Facebook's Zuckerberg pushes for free tier of wireless Internet access during MWC keynote
BARCELONA, Spain--Facebook (NASDAQ:FB) CEO Mark Zuckerberg used his keynote appearance here at the Mobile World Congress trade show to push for his Internet.org coalition, which he said is geared toward encouraging wireless carriers in emerging markets to offer a free tier of Internet service with the goal of encouraging wireless subscribers to pay for additional Internet access.
Zuckerberg at Mobile World Congress
Zuckerberg said that fully 80 percent of the world's population is covered by 3G and 2G networks, and most of those people could afford to purchase at least small amounts of wireless data access.
"The most expensive part of connecting to the Internet with a smartphone isn't the smartphone, it's the data plan," he said.
The problem, according to Zuckerberg, is encouraging those people to spend their money to access the Internet.
To that end, Zuckerberg said that Intenet.org, which Facebook and other partners announced last year, is designed to create a reliable program to help "on-ramp" those customers to the Internet by offering a free tier of service, much like 911 on the wired telephone network. "We want to create a similar kind of dial tone to the Internet," Zuckerberg said, noting that free services could include information on food prices, weather and--naturally--social networking. "I think these are basic services that everyone should be able to access."
And, Zuckerberg said, the initial results of Internet.org's efforts are encouraging. He said that Facebook's work with wireless carrier Globe in the Philippines has doubled the number of people there accessing the Internet. He said in that program Globe is making access to Facebook free and then charging for access to other sites. In a separate effort in Paraguay, where Facebook is working with operator Tigo, the number of people using data has jumped 50 percent, and the number of people using it daily jumped 70 percent, by offering free access to Facebook.
"What we envision for carriers is a model that helps them get more subscribers and connect more people," Zuckerberg said. "We're proving the model can work."
Zuckerberg called for three to five additional wireless carriers to join his Internet.org effort and test out a free tier of Internet service for at least a year, in order to refine the service and create a reliable program that other wireless carriers could then use in their own markets. Zuckerberg said the free tier of service could include social networking, Internet search and market information like weather forecasts and food prices. Such a service, Zuckerberg said, could show users the value of Internet access and eventually encourage them to spend money on additional Internet services like video and apps--thus creating additional revenue for participating wireless carriers.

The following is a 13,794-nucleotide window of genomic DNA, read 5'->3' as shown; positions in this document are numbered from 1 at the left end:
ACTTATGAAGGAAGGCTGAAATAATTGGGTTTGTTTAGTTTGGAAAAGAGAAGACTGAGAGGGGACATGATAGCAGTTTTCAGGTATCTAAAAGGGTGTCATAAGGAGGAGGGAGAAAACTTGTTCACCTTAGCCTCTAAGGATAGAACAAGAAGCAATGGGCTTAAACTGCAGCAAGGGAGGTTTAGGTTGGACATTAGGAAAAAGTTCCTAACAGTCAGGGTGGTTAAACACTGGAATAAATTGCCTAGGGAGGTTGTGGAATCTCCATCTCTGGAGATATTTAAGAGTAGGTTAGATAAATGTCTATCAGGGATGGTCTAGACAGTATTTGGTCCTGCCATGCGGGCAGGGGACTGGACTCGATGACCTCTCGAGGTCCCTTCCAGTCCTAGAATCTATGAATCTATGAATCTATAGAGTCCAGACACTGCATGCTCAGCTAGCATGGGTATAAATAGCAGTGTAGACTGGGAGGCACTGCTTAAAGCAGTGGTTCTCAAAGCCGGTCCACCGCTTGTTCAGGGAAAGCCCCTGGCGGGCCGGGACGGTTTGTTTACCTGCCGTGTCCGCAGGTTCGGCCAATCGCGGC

"We're highly confident that we're going to reach a point where this is going to be highly profitable," Zuckerberg said, though he cautioned that the model likely won't be profitable until around 2019. "We're near break-even and still have a lot of work to do."
Zuckerberg broke down the Internet.org project into three specific areas: decreasing the expenses around Internet access; making more efficient use of bandwidth; and improving the sales of paid Internet tiers on top of a free tier. He said decreasing the cost of Internet access can be accomplished through the use of open source software and inexpensive switches and smartphones. As for making more efficient use of bandwidth, he said Facebook's app now uses an average of around 2 MB per day per user globally, down from 14 MB a year ago. He said the company eventually expects to get down to 1 MB per day. And he said the Internet.org project is working to improve its "upsell" experience, to make it as easy as possible for Internet users to pay for service after accessing a limited amount of free services.
In conjunction with Zuckerberg's keynote, Internet.org made several announcements, including the release of a study that found that expanding Internet access in developing countries to levels seen today in developed economies would increase productivity by as much as 25 percent, generating $2.2 trillion in GDP and adding more than 140 million new jobs, thus lifting 160 million people out of poverty. Internet.org also announced SocialEDU, a pilot project that it said will provide students in Rwanda with free access to a collaborative online education experience. Internet.org member Ericsson also announced its new Internet.org Innovation Lab, which will developers the ability to test their apps in real world environments at Facebook's Menlo Park headquarters.
Finally, Zuckerberg briefly addressed Facebook's recent announcement of its $16 billion purchase of messaging app WhatsApp. He said that WhatsApp is "the most engaging app on mobile that we've ever seen."
"I think by itself it's worth more than $19 billion," he said. "If we can do a good job helping it to grow, this will be a huge business." Zuckerberg explained that, with Facebook's backing, WhatsApp can concentrate on connecting 2-3 billion people without having to worry about raising money or generating profits via subscriptions.
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